I think I’ve discussed community before on this blog, sometime in its six or seven years of existence. There have been times, I’d have to admit, when I was a little hazy myself on the importance of community, especially in relation to the issue of spirituality. It’s a temptation for an introvert to focus her spirituality into avenues that are not dependent on the presence or participation of other people.
So, I was intrigued by how much my attention was drawn to, and has returned to, a paragraph in Wendell Berry’s novel Hannah Coulter.
The paragraph is presented as the public comment of a character named Burley Coulter (one of my favorite characters in the story), who is known for referring to residents of the village of Port William, Kentucky, as all being part of a membership. The paragraph reads as follows:
“Oh, yes, brothers and sisters, we are members one of another. The difference, beloved, ain’t in who is and who’s not, but in who knows it and who don’t. Oh, my friends, there ain’t no nonmembers, living nor dead nor yet to come. Do you know it? Or do you don’t? A man is a member of a woman and a worm. A woman is a member of a man and a mole. Oh, beloved, it’s all one piece of work.”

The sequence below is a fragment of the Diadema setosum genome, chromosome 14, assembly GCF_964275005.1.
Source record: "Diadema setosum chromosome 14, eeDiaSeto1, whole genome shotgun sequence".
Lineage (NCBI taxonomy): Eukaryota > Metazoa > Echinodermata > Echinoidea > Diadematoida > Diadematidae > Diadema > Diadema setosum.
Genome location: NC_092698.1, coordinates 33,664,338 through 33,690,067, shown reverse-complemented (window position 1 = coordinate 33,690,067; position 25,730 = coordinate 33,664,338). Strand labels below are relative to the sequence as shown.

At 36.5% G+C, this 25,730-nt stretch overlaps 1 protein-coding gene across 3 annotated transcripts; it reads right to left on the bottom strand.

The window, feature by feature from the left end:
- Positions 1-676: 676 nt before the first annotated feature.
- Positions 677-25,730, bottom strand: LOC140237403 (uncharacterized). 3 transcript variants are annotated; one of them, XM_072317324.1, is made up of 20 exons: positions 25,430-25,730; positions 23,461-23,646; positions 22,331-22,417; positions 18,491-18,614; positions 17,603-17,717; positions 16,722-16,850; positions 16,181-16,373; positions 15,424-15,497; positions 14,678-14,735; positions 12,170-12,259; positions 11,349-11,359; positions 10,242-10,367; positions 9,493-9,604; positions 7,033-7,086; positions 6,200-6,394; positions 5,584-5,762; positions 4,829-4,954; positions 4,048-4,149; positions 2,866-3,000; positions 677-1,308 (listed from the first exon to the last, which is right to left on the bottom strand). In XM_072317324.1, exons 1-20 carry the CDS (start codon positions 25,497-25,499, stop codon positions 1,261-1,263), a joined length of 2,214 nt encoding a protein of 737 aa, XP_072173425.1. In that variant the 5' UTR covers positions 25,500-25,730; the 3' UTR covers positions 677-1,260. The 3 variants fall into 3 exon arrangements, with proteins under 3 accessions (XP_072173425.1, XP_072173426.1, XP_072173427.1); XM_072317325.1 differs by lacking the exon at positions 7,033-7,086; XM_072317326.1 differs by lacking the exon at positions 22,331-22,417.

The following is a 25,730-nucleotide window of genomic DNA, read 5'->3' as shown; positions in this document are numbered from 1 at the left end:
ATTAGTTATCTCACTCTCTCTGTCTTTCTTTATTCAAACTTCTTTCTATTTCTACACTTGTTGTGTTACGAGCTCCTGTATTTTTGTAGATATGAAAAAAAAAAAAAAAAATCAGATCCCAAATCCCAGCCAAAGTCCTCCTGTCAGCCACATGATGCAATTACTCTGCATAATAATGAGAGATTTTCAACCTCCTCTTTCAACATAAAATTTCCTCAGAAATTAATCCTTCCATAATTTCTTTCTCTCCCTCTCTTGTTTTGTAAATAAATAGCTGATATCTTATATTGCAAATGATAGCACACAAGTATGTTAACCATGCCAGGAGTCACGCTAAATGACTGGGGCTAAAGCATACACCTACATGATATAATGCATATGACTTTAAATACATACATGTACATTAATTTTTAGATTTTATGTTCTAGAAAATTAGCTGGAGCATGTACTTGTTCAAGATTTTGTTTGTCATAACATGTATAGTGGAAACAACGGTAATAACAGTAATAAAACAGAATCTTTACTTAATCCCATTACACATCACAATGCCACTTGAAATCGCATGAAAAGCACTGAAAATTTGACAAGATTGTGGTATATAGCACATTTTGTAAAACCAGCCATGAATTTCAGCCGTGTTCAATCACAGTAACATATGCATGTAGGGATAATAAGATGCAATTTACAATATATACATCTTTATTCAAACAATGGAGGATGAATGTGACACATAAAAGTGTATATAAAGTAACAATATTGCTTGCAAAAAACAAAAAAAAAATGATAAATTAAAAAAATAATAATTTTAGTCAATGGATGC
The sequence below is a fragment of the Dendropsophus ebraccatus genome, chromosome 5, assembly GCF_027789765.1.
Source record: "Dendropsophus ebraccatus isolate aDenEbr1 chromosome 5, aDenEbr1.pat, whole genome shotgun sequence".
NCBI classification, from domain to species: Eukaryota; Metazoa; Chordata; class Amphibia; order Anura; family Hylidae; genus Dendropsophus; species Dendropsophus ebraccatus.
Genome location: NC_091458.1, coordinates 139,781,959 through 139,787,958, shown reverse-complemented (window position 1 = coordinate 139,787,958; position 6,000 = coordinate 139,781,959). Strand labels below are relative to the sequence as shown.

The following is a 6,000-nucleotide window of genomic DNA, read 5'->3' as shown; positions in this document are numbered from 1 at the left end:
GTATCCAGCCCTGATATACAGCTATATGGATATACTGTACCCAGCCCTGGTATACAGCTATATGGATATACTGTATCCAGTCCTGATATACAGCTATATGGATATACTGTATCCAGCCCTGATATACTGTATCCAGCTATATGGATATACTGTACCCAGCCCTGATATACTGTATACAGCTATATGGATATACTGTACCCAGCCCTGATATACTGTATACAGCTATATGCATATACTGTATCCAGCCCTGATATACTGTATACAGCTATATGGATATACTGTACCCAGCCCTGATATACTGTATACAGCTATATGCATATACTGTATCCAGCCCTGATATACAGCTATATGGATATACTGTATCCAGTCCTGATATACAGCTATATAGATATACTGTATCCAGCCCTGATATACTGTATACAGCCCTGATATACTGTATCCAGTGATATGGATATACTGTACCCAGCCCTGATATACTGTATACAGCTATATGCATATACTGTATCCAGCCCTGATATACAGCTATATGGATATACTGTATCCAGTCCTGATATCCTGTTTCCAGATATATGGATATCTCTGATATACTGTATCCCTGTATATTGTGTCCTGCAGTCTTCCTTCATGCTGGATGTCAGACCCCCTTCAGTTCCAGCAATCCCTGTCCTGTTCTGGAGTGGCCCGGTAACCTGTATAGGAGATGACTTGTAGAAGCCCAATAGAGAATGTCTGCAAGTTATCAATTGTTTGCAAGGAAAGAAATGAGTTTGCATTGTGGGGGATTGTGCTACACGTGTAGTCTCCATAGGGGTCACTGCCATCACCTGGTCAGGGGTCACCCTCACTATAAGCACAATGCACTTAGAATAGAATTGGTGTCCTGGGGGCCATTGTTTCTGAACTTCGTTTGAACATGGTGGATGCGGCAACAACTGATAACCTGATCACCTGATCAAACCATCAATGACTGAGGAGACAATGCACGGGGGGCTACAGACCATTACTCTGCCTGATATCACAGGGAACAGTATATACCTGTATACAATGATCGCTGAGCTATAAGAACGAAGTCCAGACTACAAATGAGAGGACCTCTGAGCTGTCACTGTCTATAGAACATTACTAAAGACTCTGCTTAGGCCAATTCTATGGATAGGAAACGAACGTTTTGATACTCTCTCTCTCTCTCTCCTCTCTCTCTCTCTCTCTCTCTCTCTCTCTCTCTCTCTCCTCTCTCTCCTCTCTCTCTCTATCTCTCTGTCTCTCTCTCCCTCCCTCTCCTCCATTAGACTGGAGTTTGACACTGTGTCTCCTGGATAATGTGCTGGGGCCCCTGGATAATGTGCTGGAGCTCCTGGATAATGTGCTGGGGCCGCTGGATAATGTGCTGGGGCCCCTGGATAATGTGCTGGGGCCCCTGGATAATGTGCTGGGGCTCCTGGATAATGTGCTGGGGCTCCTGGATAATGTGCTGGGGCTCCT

We’ve all heard expressions of similar concepts: “We are all one.” “We’re all in this together.” “No man is an island.” But somehow Burley’s statement about membership strikes a chord that the others don’t quite manage. The difference, for me, is between anonymity and known identity. Burley’s statement eliminates anonymity in favor of a sense of belonging. And with belonging goes a natural, mutual responsibility for the others in the membership. Even an introvert likes to know where she belongs.
So, what does that have to do with “everyday spirituality”? What comes immediately to mind is the passage in Isaiah 54, recorded in The Message this way: “Clear lots of ground for your tents! Make your tents large. Spread out! Think big! Use plenty of rope, drive the tent pegs deep. You’re going to need lots of elbow room for your growing family….” [This passage of Scripture also figured in the September 22, 2016, post.]
“Your growing family” is another phrase for your membership. The more deeply you go into your spiritual self, the more your spiritual world can expand the coverage of its tent to recognize others as part of your membership.
As Burley would say: Do you recognize your membership or do you don’t?